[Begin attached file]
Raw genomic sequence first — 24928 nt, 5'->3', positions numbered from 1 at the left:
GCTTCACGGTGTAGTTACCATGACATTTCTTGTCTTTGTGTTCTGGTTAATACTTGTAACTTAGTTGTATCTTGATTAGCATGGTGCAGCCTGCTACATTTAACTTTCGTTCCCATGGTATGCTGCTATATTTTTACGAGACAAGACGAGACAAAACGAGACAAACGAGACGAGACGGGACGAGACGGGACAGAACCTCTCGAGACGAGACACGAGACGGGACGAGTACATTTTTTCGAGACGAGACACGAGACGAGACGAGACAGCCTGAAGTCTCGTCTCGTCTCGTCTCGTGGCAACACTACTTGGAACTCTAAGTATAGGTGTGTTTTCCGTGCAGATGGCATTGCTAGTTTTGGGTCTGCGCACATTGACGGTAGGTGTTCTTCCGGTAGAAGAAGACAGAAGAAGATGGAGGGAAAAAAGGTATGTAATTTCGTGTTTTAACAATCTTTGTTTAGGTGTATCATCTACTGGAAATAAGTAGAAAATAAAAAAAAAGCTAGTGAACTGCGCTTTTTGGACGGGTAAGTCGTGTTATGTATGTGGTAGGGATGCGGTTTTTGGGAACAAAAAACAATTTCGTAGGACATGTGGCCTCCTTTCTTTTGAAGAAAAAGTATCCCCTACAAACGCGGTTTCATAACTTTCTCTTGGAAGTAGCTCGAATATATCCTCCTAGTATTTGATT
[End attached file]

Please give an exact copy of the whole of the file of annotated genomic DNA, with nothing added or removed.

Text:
Raw genomic sequence first — 24928 nt, 5'->3', positions numbered from 1 at the left:
GCTTCACGGTGTAGTTACCATGACATTTCTTGTCTTTGTGTTCTGGTTAATACTTGTAACTTAGTTGTATCTTGATTAGCATGGTGCAGCCTGCTACATTTAACTTTCGTTCCCATGGTATGCTGCTATATTTTTACGAGACAAGACGAGACAAAACGAGACAAACGAGACGAGACGGGACGAGACGGGACAGAACCTCTCGAGACGAGACACGAGACGGGACGAGTACATTTTTTCGAGACGAGACACGAGACGAGACGAGACAGCCTGAAGTCTCGTCTCGTCTCGTCTCGTGGCAACACTACTTGGAACTCTAAGTATAGGTGTGTTTTCCGTGCAGATGGCATTGCTAGTTTTGGGTCTGCGCACATTGACGGTAGGTGTTCTTCCGGTAGAAGAAGACAGAAGAAGATGGAGGGAAAAAAGGTATGTAATTTCGTGTTTTAACAATCTTTGTTTAGGTGTATCATCTACTGGAAATAAGTAGAAAATAAAAAAAAAGCTAGTGAACTGCGCTTTTTGGACGGGTAAGTCGTGTTATGTATGTGGTAGGGATGCGGTTTTTGGGAACAAAAAACAATTTCGTAGGACATGTGGCCTCCTTTCTTTTGAAGAAAAAGTATCCCCTACAAACGCGGTTTCATAACTTTCTCTTGGAAGTAGCTCGAATATATCCTCCTAGTATTTGATT